A Four-Step Strategy for Implementing a New Loan Origination System

As time intensive as choosing a loan origination system is, taking the right approach during the implementation process is equally important. Focusing on steps such as testing, and training will help ensure the new system delivers what an institution hoped for.

Sooner or later, it happens at almost every financial institution — the board and management team realize if the organization is to continue to grow, it must purchase a new loan origination system (LOS).

Picking the system is a time-intensive process, but even after the decision is made, the work is far from over. A successful implementation begins with the project team identifying needs and creating a detailed plan. The project manager must centralize information from the bank or credit union’s 360-degree perspective.

This means not just getting the lending team involved in the planning, but also marketing, IT, compliance, the call center and the branch and operations departments. All key stakeholders need to be involved and aligned to get the implementation of a new LOS over the finish line.

We’ve outlined four essential requirements that banks and credit unions must consider during the implementation process of a new loan origination system. Taking appropriate steps at this critical stage of the process can help banks and credit unions meet their short- and long-term goals for the system upgrade.

1. Objectives, Transparency and Alignment

Hold a kickoff meeting to make sure all objectives are aligned once the team is set. Typical objectives include: improving member and staff experience; maximizing team efficiencies, such as workflows that simplify and organize work processes; increasing loan applications; and improving sustainability for loan growth.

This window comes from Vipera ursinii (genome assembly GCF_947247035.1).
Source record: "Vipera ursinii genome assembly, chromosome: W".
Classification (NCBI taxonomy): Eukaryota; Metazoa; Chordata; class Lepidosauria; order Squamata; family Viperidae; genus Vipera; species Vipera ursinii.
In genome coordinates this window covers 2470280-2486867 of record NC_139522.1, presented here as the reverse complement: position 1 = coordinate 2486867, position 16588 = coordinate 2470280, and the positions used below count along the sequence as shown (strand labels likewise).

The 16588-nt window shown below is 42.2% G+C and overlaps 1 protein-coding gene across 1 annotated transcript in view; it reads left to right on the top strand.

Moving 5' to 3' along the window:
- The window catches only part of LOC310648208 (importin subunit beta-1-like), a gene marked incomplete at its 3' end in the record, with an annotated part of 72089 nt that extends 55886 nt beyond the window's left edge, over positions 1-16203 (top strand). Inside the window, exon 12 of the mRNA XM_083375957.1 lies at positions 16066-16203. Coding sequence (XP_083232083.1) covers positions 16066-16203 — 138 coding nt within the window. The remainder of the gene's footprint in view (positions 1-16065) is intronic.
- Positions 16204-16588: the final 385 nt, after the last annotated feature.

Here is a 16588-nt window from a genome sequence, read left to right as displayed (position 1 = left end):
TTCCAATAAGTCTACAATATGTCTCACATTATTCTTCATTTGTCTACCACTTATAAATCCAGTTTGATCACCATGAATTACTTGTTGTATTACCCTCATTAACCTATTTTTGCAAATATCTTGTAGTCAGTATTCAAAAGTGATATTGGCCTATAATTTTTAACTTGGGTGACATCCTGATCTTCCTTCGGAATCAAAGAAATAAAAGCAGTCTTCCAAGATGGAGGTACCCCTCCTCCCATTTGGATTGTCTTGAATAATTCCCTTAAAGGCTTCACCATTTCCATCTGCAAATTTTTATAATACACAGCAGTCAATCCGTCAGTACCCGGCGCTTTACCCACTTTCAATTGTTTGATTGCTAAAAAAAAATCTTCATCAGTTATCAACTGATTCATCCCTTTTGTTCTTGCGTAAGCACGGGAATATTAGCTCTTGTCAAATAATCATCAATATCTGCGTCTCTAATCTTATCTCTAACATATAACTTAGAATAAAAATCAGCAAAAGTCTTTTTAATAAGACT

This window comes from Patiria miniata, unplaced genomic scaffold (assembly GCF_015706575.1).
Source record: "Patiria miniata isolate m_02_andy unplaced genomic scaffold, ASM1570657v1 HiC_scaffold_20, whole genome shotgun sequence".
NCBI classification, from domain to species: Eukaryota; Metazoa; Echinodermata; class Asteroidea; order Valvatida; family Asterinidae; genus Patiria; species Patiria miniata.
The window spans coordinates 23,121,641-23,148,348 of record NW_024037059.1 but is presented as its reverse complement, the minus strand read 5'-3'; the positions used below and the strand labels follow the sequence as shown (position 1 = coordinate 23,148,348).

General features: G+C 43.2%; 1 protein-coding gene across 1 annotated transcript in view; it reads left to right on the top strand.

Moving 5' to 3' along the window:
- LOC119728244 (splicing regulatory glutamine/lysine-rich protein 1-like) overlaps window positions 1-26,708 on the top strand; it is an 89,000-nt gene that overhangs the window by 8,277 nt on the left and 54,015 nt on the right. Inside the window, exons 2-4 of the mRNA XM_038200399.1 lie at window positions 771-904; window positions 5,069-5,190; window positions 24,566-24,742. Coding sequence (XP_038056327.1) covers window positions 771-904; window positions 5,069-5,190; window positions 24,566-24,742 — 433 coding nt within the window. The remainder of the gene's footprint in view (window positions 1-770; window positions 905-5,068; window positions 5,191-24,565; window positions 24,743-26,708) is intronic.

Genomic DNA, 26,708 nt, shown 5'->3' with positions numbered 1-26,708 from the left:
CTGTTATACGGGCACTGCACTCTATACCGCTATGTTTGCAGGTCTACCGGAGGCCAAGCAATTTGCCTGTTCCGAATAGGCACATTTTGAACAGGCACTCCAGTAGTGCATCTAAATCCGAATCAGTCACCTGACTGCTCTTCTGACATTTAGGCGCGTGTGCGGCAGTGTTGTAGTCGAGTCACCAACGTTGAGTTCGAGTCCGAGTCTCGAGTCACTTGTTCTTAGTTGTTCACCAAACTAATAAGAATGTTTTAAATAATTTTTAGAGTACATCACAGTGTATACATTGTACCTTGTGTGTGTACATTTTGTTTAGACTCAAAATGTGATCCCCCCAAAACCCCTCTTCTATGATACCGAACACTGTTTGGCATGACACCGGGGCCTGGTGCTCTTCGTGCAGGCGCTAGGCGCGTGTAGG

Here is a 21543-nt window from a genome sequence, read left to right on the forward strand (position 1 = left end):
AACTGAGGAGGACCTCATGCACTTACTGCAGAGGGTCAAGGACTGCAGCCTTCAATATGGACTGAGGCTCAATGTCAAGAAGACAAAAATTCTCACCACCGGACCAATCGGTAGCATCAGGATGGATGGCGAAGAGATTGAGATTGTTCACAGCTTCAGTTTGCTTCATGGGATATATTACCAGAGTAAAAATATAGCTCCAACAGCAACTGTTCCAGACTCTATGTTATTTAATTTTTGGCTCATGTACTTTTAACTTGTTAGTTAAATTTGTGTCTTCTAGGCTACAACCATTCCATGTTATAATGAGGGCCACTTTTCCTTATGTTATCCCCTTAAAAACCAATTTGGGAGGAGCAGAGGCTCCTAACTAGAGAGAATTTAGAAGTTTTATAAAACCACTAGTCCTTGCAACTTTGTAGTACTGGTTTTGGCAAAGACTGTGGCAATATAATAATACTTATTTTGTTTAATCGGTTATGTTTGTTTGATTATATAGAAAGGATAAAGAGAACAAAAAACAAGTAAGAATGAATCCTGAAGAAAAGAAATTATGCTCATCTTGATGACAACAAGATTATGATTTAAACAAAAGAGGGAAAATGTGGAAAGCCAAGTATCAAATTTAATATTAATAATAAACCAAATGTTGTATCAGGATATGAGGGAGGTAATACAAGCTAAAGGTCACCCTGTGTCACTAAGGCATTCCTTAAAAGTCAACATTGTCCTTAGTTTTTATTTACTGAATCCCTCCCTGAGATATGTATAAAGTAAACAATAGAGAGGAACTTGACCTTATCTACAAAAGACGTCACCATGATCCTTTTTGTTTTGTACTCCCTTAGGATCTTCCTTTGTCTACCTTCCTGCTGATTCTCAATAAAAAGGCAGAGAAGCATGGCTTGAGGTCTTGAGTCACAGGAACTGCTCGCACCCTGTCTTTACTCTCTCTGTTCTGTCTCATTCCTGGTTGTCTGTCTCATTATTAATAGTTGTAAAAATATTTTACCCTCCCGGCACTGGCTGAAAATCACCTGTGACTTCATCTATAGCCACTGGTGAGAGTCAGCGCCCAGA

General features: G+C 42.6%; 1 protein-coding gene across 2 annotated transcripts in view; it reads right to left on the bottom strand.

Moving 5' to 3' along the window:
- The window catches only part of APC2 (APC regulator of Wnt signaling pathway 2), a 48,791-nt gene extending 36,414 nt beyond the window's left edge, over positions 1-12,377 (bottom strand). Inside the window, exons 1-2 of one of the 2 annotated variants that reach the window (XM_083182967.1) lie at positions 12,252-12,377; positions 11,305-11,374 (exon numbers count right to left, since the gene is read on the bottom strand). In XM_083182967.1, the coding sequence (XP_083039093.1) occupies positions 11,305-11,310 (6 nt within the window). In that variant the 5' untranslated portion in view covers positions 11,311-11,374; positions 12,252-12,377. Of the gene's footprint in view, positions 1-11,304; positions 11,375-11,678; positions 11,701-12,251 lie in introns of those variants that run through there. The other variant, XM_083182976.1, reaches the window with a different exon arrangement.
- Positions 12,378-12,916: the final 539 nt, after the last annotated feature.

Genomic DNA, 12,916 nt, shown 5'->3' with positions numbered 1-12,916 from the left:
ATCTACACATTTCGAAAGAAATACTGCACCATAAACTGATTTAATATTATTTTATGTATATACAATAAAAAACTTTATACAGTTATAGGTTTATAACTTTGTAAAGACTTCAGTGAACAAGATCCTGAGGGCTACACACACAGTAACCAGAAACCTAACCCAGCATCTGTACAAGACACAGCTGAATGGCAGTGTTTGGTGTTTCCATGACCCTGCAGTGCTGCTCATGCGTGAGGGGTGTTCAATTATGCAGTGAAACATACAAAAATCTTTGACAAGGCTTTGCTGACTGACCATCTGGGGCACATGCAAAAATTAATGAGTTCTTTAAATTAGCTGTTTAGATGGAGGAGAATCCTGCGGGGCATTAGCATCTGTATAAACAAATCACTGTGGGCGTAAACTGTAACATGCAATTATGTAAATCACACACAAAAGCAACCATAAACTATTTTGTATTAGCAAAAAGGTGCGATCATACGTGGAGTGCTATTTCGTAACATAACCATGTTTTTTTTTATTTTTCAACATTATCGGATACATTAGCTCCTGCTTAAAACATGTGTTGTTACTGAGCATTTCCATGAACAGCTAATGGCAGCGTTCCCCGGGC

This requires everyone knowing the answer to a key question: Why are we moving to a new platform? Often, not everyone is part of the decision process, so it is essential to get buy-in from everyone on the financial institution’s implementation team. Staff enthusiasm is critical. Explaining why the institution is making the change can minimize potential hurdles later on.

Decide if the institution will roll out loans and new accounts at the same time. Often it is better to do one right after the other, which will make it easier on IT. Doing both at once can present additional stress points that could prolong the implementation process. At smaller banks and credit unions, where people wear multiple hats, bottlenecks may be more likely.

Insist that the LOS provider configure the system specifically for the institution. This is a valuable — if not vital — requirement. Also important is that the platform include an online collaboration tool so everyone involved can clearly see the milestone dates and open issues. Open communication and transparency between provider and client are key. Every person needs to know who is involved and that the timelines fit.

Ensure all the department participants are in agreement with objectives, scope and milestones. Third-party providers the bank or credit union will use also need to be on board. Financial institutions usually handle this step independently, but sometimes the LOS provider may need to assist. It is important for the institution to know if there will be any additional fees involved.

2. Testing and Bandwidth

Testing is a big step, and the bank or credit union needs to take ownership of this phase. In most cases, the provider will be able to offer some ideas as to what issues the financial institution should watch out for. Still, the provider will not be aware of every scenario the institution may be encountering.